June 5, 2010
Well, Edith, I think I like your theory. Now, I'm no medical doctor. My training is in theological ethics. But I find it really difficult to believe, even after only an undergraduate course in biology, that prolonged (probably around the time you're suggesting...ten years or so), use of the birth control pill wouldn't mess with one's fertility. Even if one stops taking the pill and so begins again to ovulate, it seems to me that it would take awhile for the body to bounce back to regulating itself. So, if my students at age 15 or 16 begin to use the pill, ten years later would mean that they are my age...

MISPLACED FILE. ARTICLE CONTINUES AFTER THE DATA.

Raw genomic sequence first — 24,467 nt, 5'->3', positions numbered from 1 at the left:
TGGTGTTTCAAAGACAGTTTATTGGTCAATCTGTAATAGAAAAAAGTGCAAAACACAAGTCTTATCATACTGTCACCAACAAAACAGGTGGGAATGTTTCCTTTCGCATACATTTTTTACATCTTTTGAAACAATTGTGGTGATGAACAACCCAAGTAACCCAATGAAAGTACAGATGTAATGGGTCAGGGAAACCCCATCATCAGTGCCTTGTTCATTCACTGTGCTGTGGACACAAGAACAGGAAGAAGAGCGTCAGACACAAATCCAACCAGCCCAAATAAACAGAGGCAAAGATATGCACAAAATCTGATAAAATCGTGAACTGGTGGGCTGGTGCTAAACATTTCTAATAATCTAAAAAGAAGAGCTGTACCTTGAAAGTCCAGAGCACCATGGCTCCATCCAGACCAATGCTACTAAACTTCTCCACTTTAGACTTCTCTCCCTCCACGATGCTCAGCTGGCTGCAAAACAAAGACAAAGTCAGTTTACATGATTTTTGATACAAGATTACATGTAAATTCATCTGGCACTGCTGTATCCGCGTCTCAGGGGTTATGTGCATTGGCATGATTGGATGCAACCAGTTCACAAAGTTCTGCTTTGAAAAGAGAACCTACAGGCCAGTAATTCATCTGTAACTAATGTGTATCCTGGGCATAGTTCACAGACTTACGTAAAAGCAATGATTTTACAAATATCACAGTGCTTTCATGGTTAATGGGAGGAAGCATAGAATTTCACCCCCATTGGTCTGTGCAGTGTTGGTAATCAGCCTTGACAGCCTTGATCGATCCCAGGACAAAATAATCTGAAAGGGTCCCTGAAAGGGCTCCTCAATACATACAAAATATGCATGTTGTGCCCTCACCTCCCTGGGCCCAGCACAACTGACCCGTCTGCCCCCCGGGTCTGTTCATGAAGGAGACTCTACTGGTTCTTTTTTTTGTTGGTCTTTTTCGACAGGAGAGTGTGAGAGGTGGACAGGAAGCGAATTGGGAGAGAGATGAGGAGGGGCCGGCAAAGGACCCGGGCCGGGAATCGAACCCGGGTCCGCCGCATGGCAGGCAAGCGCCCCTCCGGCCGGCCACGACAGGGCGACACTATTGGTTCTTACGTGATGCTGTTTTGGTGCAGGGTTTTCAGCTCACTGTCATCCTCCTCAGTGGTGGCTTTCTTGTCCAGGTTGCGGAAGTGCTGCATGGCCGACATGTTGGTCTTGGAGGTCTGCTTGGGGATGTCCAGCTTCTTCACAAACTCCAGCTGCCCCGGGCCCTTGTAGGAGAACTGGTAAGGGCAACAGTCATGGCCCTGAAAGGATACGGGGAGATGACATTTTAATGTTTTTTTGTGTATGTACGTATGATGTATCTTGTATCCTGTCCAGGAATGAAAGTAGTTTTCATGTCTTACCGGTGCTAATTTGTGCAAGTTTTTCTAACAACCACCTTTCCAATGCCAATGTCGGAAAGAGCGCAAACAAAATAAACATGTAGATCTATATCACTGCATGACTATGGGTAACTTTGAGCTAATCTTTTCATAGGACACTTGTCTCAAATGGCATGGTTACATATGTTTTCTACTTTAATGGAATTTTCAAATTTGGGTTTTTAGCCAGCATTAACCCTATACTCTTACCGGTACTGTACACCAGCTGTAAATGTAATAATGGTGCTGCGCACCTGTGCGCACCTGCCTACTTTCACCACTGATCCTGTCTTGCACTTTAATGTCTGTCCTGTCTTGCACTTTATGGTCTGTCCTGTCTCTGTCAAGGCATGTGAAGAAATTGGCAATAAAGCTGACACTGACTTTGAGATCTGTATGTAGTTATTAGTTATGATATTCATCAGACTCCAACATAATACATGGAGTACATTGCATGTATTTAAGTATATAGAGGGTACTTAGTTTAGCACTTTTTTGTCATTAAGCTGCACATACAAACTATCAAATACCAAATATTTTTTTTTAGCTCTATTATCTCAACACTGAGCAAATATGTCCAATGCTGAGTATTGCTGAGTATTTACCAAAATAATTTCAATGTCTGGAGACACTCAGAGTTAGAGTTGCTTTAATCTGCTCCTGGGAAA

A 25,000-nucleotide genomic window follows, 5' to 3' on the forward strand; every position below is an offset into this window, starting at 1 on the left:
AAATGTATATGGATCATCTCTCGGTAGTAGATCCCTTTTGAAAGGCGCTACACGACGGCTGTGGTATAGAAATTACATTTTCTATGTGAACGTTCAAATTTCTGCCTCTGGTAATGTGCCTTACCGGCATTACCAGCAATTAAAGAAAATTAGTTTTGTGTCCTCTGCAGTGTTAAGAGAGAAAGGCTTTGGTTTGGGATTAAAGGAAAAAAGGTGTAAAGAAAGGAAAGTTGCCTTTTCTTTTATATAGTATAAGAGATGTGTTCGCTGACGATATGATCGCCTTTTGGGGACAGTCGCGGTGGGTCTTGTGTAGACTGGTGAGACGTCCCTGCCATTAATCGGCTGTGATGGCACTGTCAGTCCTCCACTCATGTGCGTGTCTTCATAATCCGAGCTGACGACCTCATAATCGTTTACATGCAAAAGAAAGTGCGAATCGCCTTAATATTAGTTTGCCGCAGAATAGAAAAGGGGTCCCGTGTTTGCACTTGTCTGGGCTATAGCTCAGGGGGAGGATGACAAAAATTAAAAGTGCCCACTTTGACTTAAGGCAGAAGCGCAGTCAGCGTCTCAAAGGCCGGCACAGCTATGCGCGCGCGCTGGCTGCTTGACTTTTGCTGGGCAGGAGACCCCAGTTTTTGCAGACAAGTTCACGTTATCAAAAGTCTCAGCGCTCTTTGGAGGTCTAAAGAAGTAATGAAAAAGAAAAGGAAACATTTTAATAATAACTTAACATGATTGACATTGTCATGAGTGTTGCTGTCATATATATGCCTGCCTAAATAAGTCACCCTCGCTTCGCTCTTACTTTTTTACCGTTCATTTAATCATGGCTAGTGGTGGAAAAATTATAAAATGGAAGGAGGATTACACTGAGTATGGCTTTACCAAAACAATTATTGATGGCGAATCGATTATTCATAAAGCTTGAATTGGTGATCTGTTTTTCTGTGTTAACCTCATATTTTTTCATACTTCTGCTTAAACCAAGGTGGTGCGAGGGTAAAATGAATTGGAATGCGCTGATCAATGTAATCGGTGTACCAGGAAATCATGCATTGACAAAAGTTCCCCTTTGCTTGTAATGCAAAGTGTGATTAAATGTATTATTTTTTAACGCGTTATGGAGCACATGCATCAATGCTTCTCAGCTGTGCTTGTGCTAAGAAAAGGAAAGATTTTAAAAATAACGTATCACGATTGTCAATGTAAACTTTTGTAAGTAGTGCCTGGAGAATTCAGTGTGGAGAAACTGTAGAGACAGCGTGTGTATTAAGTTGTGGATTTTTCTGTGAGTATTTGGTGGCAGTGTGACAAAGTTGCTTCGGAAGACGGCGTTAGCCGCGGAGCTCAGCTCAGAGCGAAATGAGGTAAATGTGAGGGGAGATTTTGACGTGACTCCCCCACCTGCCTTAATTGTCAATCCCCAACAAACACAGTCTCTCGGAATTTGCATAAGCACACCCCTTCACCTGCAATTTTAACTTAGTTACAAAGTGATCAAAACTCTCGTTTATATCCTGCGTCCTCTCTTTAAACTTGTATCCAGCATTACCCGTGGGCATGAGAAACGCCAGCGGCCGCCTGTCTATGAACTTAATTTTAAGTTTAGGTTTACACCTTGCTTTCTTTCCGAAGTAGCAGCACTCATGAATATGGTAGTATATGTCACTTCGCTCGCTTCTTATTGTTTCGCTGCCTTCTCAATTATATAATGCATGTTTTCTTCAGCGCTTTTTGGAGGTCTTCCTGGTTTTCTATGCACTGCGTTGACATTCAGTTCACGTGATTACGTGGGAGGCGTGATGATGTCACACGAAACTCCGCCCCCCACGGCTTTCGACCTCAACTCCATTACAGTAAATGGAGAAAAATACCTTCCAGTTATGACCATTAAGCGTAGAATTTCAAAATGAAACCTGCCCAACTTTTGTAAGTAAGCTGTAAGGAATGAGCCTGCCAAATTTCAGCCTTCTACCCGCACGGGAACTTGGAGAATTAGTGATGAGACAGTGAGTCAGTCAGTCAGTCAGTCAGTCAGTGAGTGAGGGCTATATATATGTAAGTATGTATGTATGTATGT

I'm also a little frightened at the "mini-pill" which suppresses ovulation and thickens cervical mucus (like the mainstream pill), but is taken for 12 weeks at a time...so you have about 4 periods a year. Call me old-fashioned, but this seems really weird.
What I find most fascinating is the increased rate of infertility in men, possibly linked the "anti-androgen" elements of the pill that are released into water sources.
The question then is: what are we doing??? We are inhibiting our bodies' natural functions to prevent pregnancy, supplementing our bodies with hormones that we should not really need after we get off the pill to get pregnant, risking the fertility of men...all for what...license to have sex?
The most effective way to get from point A to point B is a straight line. Instead we are running circles in our own lives to figure out where we are going.